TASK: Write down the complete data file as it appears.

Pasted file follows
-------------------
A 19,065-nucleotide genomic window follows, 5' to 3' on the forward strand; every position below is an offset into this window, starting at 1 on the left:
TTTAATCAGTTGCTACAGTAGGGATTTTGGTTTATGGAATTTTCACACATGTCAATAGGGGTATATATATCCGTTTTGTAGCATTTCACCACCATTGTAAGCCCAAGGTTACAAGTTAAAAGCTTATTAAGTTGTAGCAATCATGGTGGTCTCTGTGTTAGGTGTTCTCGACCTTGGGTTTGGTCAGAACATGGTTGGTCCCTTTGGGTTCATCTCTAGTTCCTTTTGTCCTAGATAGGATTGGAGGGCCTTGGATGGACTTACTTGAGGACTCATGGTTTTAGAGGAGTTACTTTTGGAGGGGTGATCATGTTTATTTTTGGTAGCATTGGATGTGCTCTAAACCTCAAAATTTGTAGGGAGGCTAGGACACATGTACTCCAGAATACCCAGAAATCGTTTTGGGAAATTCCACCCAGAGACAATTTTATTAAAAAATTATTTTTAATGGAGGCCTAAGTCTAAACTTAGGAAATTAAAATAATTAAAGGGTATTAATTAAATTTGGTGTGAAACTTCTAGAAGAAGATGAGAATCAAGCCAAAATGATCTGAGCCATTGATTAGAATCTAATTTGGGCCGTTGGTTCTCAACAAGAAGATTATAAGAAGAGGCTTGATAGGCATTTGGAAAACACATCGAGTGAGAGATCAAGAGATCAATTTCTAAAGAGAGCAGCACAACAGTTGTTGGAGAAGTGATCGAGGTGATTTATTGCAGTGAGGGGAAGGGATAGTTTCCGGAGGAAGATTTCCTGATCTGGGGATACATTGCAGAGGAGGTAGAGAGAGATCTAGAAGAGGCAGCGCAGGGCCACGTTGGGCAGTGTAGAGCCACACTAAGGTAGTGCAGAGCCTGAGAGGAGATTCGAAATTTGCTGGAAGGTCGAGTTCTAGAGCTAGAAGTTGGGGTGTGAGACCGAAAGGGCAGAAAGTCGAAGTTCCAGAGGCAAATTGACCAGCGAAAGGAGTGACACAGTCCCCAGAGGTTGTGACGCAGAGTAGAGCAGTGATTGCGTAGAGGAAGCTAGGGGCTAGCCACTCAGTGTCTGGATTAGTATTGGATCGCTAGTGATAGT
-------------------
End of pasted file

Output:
A 19,065-nucleotide genomic window follows, 5' to 3' on the forward strand; every position below is an offset into this window, starting at 1 on the left:
TTTAATCAGTTGCTACAGTAGGGATTTTGGTTTATGGAATTTTCACACATGTCAATAGGGGTATATATATCCGTTTTGTAGCATTTCACCACCATTGTAAGCCCAAGGTTACAAGTTAAAAGCTTATTAAGTTGTAGCAATCATGGTGGTCTCTGTGTTAGGTGTTCTCGACCTTGGGTTTGGTCAGAACATGGTTGGTCCCTTTGGGTTCATCTCTAGTTCCTTTTGTCCTAGATAGGATTGGAGGGCCTTGGATGGACTTACTTGAGGACTCATGGTTTTAGAGGAGTTACTTTTGGAGGGGTGATCATGTTTATTTTTGGTAGCATTGGATGTGCTCTAAACCTCAAAATTTGTAGGGAGGCTAGGACACATGTACTCCAGAATACCCAGAAATCGTTTTGGGAAATTCCACCCAGAGACAATTTTATTAAAAAATTATTTTTAATGGAGGCCTAAGTCTAAACTTAGGAAATTAAAATAATTAAAGGGTATTAATTAAATTTGGTGTGAAACTTCTAGAAGAAGATGAGAATCAAGCCAAAATGATCTGAGCCATTGATTAGAATCTAATTTGGGCCGTTGGTTCTCAACAAGAAGATTATAAGAAGAGGCTTGATAGGCATTTGGAAAACACATCGAGTGAGAGATCAAGAGATCAATTTCTAAAGAGAGCAGCACAACAGTTGTTGGAGAAGTGATCGAGGTGATTTATTGCAGTGAGGGGAAGGGATAGTTTCCGGAGGAAGATTTCCTGATCTGGGGATACATTGCAGAGGAGGTAGAGAGAGATCTAGAAGAGGCAGCGCAGGGCCACGTTGGGCAGTGTAGAGCCACACTAAGGTAGTGCAGAGCCTGAGAGGAGATTCGAAATTTGCTGGAAGGTCGAGTTCTAGAGCTAGAAGTTGGGGTGTGAGACCGAAAGGGCAGAAAGTCGAAGTTCCAGAGGCAAATTGACCAGCGAAAGGAGTGACACAGTCCCCAGAGGTTGTGACGCAGAGTAGAGCAGTGATTGCGTAGAGGAAGCTAGGGGCTAGCCACTCAGTGTCTGGATTAGTATTGGATCGCTAGTGATAGT